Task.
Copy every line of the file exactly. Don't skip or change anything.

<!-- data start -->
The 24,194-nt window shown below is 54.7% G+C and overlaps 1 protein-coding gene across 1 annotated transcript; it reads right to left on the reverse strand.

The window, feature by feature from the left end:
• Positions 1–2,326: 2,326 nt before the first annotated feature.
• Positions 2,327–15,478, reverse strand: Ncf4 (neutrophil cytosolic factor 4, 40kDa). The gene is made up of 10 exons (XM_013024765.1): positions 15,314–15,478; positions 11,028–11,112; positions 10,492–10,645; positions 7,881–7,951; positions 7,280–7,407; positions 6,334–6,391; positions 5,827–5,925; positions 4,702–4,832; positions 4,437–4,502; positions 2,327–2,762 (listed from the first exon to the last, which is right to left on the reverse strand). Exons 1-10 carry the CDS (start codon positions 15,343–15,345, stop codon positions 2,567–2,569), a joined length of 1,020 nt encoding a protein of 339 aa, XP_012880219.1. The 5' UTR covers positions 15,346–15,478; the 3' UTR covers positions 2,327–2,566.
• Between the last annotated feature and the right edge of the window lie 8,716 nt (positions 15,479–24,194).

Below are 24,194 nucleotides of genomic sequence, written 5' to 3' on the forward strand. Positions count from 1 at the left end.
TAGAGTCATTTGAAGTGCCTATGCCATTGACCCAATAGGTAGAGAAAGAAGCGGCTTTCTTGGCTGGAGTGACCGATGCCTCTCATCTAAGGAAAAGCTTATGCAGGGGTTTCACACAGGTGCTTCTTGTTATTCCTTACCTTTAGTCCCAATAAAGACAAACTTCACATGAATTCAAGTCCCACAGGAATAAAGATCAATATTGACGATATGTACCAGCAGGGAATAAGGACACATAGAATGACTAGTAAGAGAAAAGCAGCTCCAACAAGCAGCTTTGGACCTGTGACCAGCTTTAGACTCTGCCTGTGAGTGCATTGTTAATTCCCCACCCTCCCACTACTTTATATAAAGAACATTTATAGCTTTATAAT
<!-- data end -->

The 24,194-nt window shown below is 54.7% G+C and overlaps 1 protein-coding gene across 1 annotated transcript; it reads right to left on the reverse strand.

The window, feature by feature from the left end:
• Positions 1–2,326: 2,326 nt before the first annotated feature.
• Positions 2,327–15,478, reverse strand: Ncf4 (neutrophil cytosolic factor 4, 40kDa). The gene is made up of 10 exons (XM_013024765.1): positions 15,314–15,478; positions 11,028–11,112; positions 10,492–10,645; positions 7,881–7,951; positions 7,280–7,407; positions 6,334–6,391; positions 5,827–5,925; positions 4,702–4,832; positions 4,437–4,502; positions 2,327–2,762 (listed from the first exon to the last, which is right to left on the reverse strand). Exons 1-10 carry the CDS (start codon positions 15,343–15,345, stop codon positions 2,567–2,569), a joined length of 1,020 nt encoding a protein of 339 aa, XP_012880219.1. The 5' UTR covers positions 15,346–15,478; the 3' UTR covers positions 2,327–2,566.
• Between the last annotated feature and the right edge of the window lie 8,716 nt (positions 15,479–24,194).

Below are 24,194 nucleotides of genomic sequence, written 5' to 3' on the forward strand. Positions count from 1 at the left end.
TAGAGTCATTTGAAGTGCCTATGCCATTGACCCAATAGGTAGAGAAAGAAGCGGCTTTCTTGGCTGGAGTGACCGATGCCTCTCATCTAAGGAAAAGCTTATGCAGGGGTTTCACACAGGTGCTTCTTGTTATTCCTTACCTTTAGTCCCAATAAAGACAAACTTCACATGAATTCAAGTCCCACAGGAATAAAGATCAATATTGACGATATGTACCAGCAGGGAATAAGGACACATAGAATGACTAGTAAGAGAAAAGCAGCTCCAACAAGCAGCTTTGGACCTGTGACCAGCTTTAGACTCTGCCTGTGAGTGCATTGTTAATTCCCCACCCTCCCACTACTTTATATAAAGAACATTTATAGCTTTATAAT